Understanding X-ray Binary J1858.6-0814
X-ray binaries are basically pairs of objects—usually a black hole or a neutron star, plus a companion star—that are bright in x-rays. J1858.6-0814 is in a special class called a low-mass x-ray binary. Stars in such pairs have masses below around 1.5 solar masses. The neutron star has a mass somewhere between 10 and 25 solar masses. There’s a great deal of interactivity between the members as the star shares its material with its companion. When that happens at a neutron star, the material doesn’t fall straight onto the surface. It spirals around into the accretion disk. As it does, it undergoes friction heating, loses its potential energy, and eventually contributes to those instabilities Vincentelli describes.
After its 2018 discovery, astronomers noticed that J1858.6-0814 showed a great deal of flaring activity across the entire electromagnetic spectrum. It quieted down in 2020, but not before giving off Type-1 X-ray bursts and exhibiting what’s called an x-ray eclipse. Essentially, the system undergoes eclipses as one member of the binary pair eclipses the other. For this system, that implies an almost edge-on viewing angle from our vantage point on Earth. Astronomers also determined that this pair is in an approximately 21.3-hour orbit.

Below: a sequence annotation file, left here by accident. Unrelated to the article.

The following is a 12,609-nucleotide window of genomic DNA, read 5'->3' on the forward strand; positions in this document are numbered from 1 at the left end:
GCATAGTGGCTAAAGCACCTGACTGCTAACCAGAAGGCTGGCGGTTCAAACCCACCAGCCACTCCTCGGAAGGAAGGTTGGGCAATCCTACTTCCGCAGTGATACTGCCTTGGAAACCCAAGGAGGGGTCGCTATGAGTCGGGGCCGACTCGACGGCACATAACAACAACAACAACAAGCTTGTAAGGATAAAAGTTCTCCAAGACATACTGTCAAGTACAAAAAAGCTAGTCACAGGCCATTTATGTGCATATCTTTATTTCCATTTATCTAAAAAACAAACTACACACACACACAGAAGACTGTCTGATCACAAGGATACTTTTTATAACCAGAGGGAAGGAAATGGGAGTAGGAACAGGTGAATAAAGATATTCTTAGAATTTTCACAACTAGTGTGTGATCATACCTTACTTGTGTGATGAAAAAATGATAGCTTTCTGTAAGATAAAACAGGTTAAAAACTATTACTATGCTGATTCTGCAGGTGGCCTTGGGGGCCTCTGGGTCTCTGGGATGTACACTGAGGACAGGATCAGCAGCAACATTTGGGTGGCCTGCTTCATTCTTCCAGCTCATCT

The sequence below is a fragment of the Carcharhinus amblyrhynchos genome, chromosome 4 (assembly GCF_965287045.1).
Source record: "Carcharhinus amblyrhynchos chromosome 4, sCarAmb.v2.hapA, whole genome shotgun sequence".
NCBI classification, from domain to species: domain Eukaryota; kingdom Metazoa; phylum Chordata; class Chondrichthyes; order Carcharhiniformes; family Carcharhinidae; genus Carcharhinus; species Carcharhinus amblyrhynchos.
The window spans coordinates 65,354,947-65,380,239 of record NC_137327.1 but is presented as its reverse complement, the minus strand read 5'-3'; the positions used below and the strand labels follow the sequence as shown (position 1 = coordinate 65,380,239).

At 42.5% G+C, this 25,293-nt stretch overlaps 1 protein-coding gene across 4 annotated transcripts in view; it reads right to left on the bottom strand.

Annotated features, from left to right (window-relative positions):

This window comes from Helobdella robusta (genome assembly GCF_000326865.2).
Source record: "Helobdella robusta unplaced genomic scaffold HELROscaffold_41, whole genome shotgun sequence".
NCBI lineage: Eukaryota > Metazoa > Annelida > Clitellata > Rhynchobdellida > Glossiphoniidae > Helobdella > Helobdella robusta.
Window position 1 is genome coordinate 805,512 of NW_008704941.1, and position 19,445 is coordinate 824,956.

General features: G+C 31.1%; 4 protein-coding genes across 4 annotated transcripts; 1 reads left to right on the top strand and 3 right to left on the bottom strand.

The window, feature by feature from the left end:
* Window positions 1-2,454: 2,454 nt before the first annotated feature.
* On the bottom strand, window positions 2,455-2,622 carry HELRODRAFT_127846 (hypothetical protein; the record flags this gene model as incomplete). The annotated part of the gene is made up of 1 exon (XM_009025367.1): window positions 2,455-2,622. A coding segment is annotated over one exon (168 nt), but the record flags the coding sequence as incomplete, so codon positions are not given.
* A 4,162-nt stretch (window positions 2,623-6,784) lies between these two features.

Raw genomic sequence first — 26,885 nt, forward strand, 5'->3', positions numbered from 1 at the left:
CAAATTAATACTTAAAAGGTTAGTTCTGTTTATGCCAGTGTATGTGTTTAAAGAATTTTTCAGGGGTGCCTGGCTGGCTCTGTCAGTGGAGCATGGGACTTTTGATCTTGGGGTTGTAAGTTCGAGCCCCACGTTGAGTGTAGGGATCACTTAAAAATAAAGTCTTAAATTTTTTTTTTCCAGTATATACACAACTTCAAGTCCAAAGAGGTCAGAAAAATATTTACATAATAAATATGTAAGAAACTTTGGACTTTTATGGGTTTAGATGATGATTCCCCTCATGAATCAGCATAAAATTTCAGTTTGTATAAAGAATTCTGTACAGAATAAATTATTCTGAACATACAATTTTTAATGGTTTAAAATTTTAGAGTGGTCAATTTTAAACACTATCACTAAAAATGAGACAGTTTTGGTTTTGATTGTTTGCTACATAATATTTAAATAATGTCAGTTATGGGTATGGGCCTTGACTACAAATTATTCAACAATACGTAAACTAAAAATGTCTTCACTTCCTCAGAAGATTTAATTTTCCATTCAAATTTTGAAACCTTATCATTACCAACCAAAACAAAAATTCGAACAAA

At first, astronomers weren’t sure about the origin of this binary pair’s “cosmic fireworks”. They were so bright that everybody assumed that the compact object must be a black hole since that would be powerful enough to spark such intensely bright flares. However, in 2020, observers discovered thermonuclear explosions that could only have happened if the material were falling onto the surface of a neutron star. That finding spurred the call for new observations.
So, What’s Happening on this Neutron Star?